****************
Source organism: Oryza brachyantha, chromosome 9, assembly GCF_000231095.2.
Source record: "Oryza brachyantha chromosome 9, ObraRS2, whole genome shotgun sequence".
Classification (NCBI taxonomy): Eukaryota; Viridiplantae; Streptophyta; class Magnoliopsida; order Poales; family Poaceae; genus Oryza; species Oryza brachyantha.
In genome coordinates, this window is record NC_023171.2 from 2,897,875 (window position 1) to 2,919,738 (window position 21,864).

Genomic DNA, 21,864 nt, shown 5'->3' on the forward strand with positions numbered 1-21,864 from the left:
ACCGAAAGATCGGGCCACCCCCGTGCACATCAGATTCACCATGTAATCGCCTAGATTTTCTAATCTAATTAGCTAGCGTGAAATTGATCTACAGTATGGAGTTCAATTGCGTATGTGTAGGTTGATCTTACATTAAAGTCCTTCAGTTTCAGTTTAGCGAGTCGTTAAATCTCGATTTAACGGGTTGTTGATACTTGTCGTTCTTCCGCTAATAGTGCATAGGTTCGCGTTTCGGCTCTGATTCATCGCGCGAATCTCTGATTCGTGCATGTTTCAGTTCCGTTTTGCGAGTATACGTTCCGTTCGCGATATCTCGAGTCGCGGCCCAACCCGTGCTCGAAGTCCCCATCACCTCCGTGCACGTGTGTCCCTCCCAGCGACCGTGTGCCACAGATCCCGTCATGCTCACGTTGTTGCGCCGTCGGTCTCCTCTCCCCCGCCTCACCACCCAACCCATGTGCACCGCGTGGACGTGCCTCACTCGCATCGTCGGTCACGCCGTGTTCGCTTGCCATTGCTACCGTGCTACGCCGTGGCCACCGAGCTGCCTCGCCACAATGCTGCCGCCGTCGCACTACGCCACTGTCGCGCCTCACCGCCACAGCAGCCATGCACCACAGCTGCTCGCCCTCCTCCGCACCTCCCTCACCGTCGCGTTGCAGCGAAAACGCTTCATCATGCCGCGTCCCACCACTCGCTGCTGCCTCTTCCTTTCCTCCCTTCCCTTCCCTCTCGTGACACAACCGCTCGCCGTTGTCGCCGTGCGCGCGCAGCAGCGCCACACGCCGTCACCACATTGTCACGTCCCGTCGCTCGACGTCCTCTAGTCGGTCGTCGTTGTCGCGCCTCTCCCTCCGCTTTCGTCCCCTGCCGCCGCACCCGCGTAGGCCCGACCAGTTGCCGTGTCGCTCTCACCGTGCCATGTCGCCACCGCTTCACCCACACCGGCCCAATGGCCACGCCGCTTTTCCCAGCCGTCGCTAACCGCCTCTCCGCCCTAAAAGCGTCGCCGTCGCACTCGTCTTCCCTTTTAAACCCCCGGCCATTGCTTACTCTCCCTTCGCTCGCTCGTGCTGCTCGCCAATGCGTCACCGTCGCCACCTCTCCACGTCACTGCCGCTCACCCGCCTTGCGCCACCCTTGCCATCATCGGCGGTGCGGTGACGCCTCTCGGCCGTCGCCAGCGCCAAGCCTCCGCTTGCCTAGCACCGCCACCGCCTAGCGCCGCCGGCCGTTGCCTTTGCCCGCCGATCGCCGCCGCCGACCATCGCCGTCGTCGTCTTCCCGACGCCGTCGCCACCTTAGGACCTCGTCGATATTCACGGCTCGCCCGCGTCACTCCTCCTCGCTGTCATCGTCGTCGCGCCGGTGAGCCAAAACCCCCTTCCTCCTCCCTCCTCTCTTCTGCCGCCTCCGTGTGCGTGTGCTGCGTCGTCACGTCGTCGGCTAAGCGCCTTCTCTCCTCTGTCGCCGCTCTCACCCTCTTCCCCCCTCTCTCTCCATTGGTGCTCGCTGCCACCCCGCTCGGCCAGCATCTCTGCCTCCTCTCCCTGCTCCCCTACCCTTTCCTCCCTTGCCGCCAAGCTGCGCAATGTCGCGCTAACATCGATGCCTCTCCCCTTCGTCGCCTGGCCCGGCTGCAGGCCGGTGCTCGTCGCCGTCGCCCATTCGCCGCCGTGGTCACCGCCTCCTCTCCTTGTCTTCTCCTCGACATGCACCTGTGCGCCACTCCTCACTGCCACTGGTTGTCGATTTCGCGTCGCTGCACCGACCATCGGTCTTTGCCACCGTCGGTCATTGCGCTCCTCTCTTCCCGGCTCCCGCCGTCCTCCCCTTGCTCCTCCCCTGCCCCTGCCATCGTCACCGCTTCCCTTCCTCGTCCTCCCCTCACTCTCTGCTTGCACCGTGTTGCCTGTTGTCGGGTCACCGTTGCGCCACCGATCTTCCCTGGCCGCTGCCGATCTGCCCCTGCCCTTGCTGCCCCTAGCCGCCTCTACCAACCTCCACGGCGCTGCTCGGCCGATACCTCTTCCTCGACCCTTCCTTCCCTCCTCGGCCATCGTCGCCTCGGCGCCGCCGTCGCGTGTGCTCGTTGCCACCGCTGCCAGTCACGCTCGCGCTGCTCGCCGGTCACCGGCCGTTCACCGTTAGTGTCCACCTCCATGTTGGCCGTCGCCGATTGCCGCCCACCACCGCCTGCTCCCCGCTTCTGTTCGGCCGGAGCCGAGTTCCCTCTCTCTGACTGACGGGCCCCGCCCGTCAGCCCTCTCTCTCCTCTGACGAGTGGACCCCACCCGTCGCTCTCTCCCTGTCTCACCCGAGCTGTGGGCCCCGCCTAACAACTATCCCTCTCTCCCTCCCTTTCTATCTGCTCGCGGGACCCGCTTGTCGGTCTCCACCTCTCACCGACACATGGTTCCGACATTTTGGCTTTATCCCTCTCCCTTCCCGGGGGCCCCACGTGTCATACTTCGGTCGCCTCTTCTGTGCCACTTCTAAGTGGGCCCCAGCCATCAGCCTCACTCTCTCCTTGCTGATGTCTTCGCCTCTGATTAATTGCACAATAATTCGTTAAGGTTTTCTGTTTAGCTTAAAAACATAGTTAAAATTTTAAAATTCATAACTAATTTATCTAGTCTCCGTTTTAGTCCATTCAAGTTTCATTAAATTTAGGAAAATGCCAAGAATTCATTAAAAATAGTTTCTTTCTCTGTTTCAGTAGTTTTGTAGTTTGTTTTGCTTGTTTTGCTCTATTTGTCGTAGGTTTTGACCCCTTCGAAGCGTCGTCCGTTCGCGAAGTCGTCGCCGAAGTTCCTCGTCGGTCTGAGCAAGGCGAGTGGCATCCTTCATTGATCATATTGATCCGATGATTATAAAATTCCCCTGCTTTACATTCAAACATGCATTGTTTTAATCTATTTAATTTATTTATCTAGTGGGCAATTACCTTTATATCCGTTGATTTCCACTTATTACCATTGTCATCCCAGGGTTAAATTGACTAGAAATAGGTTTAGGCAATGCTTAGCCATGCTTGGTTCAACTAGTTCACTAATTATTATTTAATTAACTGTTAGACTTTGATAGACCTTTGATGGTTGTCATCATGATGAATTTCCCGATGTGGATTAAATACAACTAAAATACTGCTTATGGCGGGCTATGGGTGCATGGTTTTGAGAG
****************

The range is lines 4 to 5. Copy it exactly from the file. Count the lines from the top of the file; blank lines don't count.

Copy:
In genome coordinates, this window is record NC_023171.2 from 2,897,875 (window position 1) to 2,919,738 (window position 21,864).

Genomic DNA, 21,864 nt, shown 5'->3' on the forward strand with positions numbered 1-21,864 from the left: